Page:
Decided you’re going to deep fry the turkey this Thanksgiving? It’s a worthy cooking method for sure, but it’s also just as dangerous as everyone says it is, so you need to take appropriate precautions. Here’s a step-by-step guide on how to fry turkey.
1. Gather All Your Equipment
Most likely, you’re using something like this King Kooker Portable Propane Outdoor Cooker, the classic style of turkey frying rig that places a big metal pot over a propane burner. This guide specifically pertains to this type of fryer, but all fryers are not created equal, so it’s important to thoroughly read the instructions that came with yours.
King Kooker Portable Propane Outdoor Cooker, $112.99 on Amazon
This outfit comes with the pot, portable burner, thermometer, turkey rack, lifting hook, aluminum fry pan, and a perforated fry basket.
In addition to the fryer itself (i.e., the pot and burner), you’ll need a turkey rack, lifting hook, deep fry thermometer (as you can see, some frying set-ups come with those items included), a baking sheet, heavy-duty gloves, and safety goggles or even a full face shield—and enough neutral oil with a high smoke point to submerge your bird. Oh, and a fire extinguisher, just in case (make sure it works for grease fires).
First Alert Fire Extinguisher, $19.97 on Amazon
Truly, you can never be too careful.
2. Decide Where to Place the Fryer
It should be set up outside, on a flat concrete or rock surface. No decks, no grass. It should be at least 10 feet from any trees or structures. Do not set up the fryer indoors (even in the garage) or near any overhanging eaves or tree branches. If you’re tempted to disregard this advice, just search for “deep fry turkey fail” on YouTube to see why you shouldn’t.
Related Reading: More Deep Fried Turkey Tips, Tricks, and Precautions
3. Measure Your Oil
Use this displacement trick: Before unwrapping your turkey, place it in the frying pot and add enough water to cover it completely. Remove the turkey from the pot and measure the water. That’s how much oil you should use (too much and it will spill over and ignite when you actually put the turkey in). Make sure the stem of your fryer’s deep-fat thermometer is submerged at least 1 inch into the oil. Do not fill your frying pot above the “maximum fill” line. Leave the pot off the burner.
4. Check the Connections and Hoses on Your Fryer
The manufacturer’s instructions will indicate how to do this. Make sure that both the cylinder valve on the propane canister and the regulator control valve on the hose are closed.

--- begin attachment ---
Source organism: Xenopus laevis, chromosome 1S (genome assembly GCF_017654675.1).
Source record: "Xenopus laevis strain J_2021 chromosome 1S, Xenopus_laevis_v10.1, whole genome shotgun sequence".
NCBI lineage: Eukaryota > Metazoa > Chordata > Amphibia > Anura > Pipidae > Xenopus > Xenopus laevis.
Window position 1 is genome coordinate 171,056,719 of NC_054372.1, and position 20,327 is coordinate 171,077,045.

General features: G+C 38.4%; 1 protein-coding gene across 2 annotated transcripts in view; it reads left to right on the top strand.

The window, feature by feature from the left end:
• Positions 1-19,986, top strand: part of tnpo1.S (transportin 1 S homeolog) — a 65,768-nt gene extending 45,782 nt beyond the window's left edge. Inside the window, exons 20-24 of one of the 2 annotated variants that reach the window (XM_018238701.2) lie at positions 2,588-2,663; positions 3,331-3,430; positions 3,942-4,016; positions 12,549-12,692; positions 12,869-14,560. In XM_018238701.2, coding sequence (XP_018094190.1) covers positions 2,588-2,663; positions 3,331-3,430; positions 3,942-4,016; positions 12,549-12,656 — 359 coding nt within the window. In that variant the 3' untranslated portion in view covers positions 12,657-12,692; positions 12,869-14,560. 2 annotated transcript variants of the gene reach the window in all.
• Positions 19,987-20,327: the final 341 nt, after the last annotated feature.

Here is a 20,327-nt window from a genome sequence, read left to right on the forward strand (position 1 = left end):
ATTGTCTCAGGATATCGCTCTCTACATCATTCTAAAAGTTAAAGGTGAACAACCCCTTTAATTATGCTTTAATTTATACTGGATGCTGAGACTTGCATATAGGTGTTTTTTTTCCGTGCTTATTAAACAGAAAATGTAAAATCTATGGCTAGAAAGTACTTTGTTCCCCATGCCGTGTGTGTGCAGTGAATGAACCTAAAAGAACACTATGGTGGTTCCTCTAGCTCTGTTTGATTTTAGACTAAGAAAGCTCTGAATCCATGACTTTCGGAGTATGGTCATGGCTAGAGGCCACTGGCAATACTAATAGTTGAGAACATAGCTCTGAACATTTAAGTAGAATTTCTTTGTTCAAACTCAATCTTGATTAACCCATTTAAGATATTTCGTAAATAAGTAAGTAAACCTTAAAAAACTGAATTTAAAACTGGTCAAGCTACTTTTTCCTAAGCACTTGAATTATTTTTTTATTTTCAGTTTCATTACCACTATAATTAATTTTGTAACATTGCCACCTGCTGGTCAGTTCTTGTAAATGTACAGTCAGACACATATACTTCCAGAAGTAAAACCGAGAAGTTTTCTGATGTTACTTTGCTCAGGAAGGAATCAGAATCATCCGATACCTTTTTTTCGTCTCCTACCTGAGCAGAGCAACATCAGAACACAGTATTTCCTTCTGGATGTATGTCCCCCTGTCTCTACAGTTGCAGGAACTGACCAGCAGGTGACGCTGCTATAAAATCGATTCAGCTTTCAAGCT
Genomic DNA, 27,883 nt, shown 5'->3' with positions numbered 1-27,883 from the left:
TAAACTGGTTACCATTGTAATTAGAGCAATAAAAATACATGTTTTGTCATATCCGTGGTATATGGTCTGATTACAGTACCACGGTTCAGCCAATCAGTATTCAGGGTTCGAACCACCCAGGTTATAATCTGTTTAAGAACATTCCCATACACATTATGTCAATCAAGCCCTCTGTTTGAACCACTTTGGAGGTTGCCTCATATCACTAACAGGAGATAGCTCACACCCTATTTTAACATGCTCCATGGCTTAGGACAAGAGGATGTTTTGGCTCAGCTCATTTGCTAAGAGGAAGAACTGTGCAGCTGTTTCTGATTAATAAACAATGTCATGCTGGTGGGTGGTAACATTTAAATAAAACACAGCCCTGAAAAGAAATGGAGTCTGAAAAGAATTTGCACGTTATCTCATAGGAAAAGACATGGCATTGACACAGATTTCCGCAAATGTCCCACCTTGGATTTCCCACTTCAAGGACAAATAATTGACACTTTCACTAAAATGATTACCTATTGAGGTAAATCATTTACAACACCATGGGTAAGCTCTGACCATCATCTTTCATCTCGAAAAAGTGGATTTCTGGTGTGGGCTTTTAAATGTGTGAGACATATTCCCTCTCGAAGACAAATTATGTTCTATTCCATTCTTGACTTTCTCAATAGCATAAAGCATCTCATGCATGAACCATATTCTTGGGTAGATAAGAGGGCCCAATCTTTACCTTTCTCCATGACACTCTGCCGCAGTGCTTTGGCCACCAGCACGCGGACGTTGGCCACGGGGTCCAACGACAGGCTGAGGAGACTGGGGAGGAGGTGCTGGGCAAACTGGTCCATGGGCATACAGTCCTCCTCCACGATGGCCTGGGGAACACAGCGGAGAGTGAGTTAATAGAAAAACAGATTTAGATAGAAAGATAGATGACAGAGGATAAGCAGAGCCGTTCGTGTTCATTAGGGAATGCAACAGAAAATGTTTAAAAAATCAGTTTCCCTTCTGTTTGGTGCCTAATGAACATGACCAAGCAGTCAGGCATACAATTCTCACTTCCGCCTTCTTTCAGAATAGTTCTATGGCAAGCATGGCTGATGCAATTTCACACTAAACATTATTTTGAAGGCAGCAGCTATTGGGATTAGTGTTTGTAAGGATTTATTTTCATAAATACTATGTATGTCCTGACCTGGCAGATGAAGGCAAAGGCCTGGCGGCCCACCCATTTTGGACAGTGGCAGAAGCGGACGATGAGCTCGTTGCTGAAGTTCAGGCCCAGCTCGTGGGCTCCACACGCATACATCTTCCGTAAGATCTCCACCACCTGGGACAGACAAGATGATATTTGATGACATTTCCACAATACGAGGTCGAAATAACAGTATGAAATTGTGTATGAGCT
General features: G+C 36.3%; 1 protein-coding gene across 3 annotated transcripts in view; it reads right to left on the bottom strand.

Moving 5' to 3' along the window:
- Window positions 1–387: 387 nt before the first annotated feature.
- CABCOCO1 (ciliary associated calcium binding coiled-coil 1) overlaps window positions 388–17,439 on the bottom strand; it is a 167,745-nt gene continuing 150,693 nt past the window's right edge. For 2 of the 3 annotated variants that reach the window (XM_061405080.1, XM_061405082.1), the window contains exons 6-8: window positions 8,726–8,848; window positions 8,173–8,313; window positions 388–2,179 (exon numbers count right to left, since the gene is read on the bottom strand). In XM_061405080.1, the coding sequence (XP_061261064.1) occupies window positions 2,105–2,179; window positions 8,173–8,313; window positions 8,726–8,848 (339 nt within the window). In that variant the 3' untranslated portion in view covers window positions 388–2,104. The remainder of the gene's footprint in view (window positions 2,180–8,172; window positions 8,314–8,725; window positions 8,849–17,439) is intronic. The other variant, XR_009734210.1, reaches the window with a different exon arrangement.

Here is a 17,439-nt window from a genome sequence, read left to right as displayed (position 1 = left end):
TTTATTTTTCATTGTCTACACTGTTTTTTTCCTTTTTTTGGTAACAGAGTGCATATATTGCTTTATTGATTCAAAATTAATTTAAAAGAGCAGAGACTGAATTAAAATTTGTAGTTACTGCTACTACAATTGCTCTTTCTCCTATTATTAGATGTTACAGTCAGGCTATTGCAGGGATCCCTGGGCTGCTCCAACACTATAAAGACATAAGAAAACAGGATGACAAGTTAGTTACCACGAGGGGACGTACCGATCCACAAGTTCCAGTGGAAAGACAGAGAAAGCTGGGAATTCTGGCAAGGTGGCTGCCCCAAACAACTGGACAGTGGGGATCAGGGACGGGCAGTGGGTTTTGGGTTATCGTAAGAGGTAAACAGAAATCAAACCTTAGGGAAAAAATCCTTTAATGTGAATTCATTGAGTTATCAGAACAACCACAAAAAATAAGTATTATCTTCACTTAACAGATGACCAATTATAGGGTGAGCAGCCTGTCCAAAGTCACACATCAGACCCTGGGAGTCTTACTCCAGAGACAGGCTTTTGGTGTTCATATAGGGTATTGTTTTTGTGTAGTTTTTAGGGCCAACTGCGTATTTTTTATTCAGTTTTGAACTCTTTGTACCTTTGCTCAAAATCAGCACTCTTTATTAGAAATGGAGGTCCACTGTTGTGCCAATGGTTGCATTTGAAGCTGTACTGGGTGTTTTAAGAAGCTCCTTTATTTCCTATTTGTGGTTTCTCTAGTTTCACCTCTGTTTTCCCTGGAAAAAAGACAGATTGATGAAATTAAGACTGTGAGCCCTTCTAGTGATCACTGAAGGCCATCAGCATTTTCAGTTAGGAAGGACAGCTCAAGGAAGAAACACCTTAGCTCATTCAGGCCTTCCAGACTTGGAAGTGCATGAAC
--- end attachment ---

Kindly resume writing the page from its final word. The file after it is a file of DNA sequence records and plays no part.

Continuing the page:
5. Now It’s Time to Light the Burner
It takes two people to do this safely. Wearing gloves and safety goggles, one person should hold a long-handled match or lighter over the burner. Light the burner from the bottom, keeping your hands and face away from the top of the cooker.
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Now the other person should turn the cylinder valve to the open position, then slowly open the regulator valve until the burner ignites. Place the pot filled with oil on the burner, and then adjust the air shutter on the cooker for a blue flame. Adjust the regulator control for flame height—you want a low, blue flame.
7. Heat the Oil and Submerge the Bird (Slowly!)
Let the oil heat to 350 degrees Fahrenheit. You should be monitoring the oil temperature with the deep-fat thermometer that came with your fryer. This takes about 40 minutes. Meanwhile, place the prepared turkey* upside down on the frying rack, with the drumsticks pointing toward the sky. Let it sit at room temperature for about 30 minutes before frying. Use the grab hook to lower the turkey into the heated oil very slowly—this takes at least 90 seconds. The oil will boil furiously; this is normal. Wear those heatproof gloves and safety goggles, and do not drop the turkey.
8. Fry It Up
Once the turkey is completely submerged, remove the hook. Fry the turkey for about three minutes per pound or until it is dark brown, the juices run clear, and a thermometer inserted into the inner part of the thigh reads 155 degrees Fahrenheit. During testing, our 17-pound turkeys took 40 to 45 minutes.
9. Remove the Turkey From the Oil (Again, Slowly)
Put on your gloves again and use the grab hook to slowly remove the turkey from the oil, allowing sufficient time for the hot oil to drain away. Do not pull the turkey out too fast or the oil may spill over and ignite.
10. Let the Turkey Rest
Place the turkey and rack on a rimmed baking sheet set on the ground and let it sit for a few minutes before moving it, to allow any extra oil to drain. Turn off the fryer by closing first the valve on the propane cylinder, then the regulator valve. Let the turkey rest for at least 15 minutes before carving. Let the used oil cool down before attempting to dispose of it, too.
11. Enjoy Your Deep-Fried Poultry Masterpiece
You might find that you never want to go back to roasting a turkey again now that you know how to get crispy skin and juicy meat in about an hour! But if you decide frying is not your bag, you can always make a turkey cake, smoked turkey, turchetta, or basic roasted bird.
Header image courtesy of jkbowers / E+ / Getty Images